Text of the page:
YOUNGSTOWN — Kelly Pavlik dropped a bombshell Tuesday when he announced during a press conference his plan to retire after an upcoming fight against Welshman Gary Lockett.
While fans in attendance sat in stunned silence and a reporter asked him why he had decided to retire, Pavlik calmly said, “Well, if it wasn’t April 1...”
As an April Fools’ joke go, it was a classic. When you’re the middleweight champion of the world and a presence on the boxing scene that is expanding far beyond the borders of the Mahoning Valley, it’s easy to joke about life.
The joking for Pavlik will end when he begins preparations April 16 for the first defense of his WBC and WBO crowns against Lockett, who is 30-1 (21 knockouts) and the WBO’s No. 1 middleweight contender. The fight is scheduled June 7 at the Boardwalk Hall in Atlantic City.
Pavlik (33-0, 29 KOs) will be a heavy favorite, which is a role he wasn’t cast in when he won the titles against Jermain Taylor last year. Lockett, who will be making his debut in the United States, is a toe-to-toe fighter. He lost a 12-round split decision to Yuri Tsarenko in 2002 but avenged the loss with a 10-round decision a year later.
“I think he’d like to get into my head a little bit and have me try to overlook him and think he’s not on the same level as Jermain Taylor and (Edison) Miranda,” Pavlik said. “He has two hands and can punch good. Just because he hasn’t fought in the states doesn’t mean he can’t fight. You have a lot of European champs from all different weight classes.”
Pavlik won his titles with a seventh-round knockout of Taylor last Sept. 29 in Atlantic City. He won a 12-round decision fighting up a weight class in a non-title fight against Taylor in Las Vegas last Feb. 16.
Lockett hasn’t been as active as Pavlik, who fought three times in 2007 and once this year. Lockett defeated Lee Blundell of Wales in a third-round TKO in April of last year, and his last fight was a second-round TKO over Kai Kauramaki of Scotland last Dec. 15.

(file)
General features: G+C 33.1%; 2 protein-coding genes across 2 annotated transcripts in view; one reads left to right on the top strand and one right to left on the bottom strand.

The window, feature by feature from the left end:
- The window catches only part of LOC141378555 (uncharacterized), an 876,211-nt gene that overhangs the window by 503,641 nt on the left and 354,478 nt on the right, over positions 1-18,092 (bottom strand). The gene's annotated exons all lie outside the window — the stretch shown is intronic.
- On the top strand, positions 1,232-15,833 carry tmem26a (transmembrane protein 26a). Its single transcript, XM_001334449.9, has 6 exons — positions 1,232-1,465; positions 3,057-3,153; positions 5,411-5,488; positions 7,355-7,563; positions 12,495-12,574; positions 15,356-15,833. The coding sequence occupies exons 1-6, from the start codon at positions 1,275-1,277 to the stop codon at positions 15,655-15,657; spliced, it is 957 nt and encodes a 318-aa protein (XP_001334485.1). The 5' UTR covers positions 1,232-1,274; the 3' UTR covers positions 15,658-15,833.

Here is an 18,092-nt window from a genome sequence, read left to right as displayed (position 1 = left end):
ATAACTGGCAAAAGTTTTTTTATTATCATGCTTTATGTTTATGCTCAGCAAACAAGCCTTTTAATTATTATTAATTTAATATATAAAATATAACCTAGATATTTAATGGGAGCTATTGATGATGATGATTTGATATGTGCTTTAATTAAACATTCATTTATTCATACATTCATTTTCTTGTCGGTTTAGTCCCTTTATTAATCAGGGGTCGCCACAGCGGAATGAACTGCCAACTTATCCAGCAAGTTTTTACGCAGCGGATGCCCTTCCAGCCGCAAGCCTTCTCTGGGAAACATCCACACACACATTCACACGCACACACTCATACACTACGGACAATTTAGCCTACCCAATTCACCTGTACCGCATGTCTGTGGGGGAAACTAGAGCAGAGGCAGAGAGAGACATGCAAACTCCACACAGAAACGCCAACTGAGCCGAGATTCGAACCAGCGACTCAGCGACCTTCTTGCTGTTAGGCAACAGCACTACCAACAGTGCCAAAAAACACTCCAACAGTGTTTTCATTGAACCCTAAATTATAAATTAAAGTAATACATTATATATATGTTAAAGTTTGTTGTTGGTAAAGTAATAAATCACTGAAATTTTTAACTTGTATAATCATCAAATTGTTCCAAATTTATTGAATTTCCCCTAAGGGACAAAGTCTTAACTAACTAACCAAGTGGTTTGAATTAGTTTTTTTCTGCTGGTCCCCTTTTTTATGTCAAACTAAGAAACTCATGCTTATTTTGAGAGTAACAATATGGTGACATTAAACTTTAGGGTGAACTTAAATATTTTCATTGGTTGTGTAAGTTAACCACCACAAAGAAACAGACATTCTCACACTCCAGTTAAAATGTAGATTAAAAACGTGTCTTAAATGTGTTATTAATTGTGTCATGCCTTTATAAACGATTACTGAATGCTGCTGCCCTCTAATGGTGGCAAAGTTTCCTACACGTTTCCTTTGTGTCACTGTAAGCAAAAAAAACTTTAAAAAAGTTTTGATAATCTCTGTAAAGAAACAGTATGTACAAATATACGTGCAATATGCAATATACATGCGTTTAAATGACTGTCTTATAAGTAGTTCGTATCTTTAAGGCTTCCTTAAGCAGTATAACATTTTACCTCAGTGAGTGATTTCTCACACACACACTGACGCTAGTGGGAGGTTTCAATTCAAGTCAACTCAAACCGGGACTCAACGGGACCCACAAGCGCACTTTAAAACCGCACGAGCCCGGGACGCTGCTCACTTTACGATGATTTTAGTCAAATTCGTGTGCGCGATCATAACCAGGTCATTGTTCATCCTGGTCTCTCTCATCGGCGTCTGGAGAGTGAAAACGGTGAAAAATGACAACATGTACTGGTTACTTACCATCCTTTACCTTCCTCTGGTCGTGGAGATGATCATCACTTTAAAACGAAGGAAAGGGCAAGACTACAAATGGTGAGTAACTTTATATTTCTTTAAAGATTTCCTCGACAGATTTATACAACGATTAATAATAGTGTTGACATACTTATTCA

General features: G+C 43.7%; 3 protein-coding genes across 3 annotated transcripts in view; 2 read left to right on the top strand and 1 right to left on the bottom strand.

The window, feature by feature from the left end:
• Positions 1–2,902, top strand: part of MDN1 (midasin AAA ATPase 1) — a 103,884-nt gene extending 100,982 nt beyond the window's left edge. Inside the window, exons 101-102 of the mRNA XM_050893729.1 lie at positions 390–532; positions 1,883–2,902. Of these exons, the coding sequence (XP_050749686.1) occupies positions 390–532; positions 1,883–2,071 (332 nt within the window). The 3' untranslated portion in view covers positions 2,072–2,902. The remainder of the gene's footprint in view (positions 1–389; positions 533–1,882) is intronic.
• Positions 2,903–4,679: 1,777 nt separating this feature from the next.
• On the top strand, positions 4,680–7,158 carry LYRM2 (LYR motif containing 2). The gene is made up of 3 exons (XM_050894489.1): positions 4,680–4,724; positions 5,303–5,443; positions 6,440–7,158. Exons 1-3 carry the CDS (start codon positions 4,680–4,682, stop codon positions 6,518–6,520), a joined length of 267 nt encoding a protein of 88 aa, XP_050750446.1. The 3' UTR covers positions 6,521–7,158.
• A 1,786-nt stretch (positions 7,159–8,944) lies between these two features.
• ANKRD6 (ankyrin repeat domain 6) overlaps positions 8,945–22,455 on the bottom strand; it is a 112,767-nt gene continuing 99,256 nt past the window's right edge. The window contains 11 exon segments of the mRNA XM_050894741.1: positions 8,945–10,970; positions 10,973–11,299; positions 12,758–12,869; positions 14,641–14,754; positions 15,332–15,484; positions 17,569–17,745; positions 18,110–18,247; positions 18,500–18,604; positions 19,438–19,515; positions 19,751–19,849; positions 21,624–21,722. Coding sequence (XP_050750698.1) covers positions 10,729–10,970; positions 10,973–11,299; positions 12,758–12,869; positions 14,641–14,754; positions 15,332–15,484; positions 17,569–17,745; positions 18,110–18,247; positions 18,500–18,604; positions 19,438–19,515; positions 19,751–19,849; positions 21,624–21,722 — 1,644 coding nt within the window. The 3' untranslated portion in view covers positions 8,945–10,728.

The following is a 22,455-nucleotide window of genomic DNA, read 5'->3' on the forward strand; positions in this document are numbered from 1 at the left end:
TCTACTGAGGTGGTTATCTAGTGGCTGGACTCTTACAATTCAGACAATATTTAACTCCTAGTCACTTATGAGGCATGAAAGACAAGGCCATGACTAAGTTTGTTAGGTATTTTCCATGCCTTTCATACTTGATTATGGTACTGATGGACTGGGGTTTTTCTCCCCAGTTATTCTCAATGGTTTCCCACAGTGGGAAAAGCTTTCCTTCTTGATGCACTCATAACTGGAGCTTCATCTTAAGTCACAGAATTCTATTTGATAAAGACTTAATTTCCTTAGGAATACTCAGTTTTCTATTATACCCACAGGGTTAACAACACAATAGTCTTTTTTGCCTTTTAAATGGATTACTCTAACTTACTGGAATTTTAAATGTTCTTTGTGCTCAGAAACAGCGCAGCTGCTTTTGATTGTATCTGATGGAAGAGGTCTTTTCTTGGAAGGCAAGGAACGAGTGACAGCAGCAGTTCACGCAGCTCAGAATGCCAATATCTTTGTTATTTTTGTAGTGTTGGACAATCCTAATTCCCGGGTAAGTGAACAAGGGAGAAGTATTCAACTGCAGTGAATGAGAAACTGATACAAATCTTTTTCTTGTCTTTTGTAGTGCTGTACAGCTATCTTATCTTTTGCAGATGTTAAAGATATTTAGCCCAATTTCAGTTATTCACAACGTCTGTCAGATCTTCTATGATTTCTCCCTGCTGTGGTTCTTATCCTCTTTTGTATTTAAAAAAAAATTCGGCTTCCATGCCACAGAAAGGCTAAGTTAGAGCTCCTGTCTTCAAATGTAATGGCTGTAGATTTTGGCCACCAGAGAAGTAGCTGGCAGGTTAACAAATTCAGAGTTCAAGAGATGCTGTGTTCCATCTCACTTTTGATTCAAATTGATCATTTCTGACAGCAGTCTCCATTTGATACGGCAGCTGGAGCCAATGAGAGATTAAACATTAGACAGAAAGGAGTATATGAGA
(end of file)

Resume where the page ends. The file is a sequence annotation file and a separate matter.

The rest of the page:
Jack Loew, who trains Pavlik, isn’t underestimating Lockett. Loew knows how hungry a contender can be when he gets his first chance at a title.
“He’s coming off some injuries, which is why he’s had some inactivity,” Loew said. “He was getting so close to the top with a number one, number two and number three ranking in that area, he had to be careful who he fought for this day.
“Now that the day is here, like Kelly said this is a kid that’s getting a golden opportunity. This kid fell into a world championship fight with the king of the middleweights. The kid fell into a pot of gold, and he’s going to try to capitalize. We’re going to be ready.”
It was important for Pavlik to have his first title defense in Atlantic City. While he expects a large contingent of Lockett’s fans to make the trip over the Atlantic Ocean, Pavlik knows he’ll have a home-ring advantage when fans from the Mahoning Valley arrive in Atlantic City.
“I’m a real superstitious type of fighter,” Pavlik said. “Everything went so well the last time in Atlantic City. I want to fight at the MGM (in Las Vegas). That’s a place where history was made. There have been so many great fights there. Some day before I retire, I would like to fight there.
“But to go back to Atlantic City and have all the fans and the short drive, I think it’s awesome to fight back there.”
This could be one of Pavlik’s final fights at the 160-pound limit. There’s talk about moving up in weight to face supper middleweight champion Joe Calzaghe, who fights Bernard Hopkins at 175 pounds April 19.
“If it becomes a health issue where I’m drained beyond drained and I have absolutely nothing left,” Pavlik replied when asked when he would consider stepping up a rank.
For now, Pavlik’s sights are set on Lockett.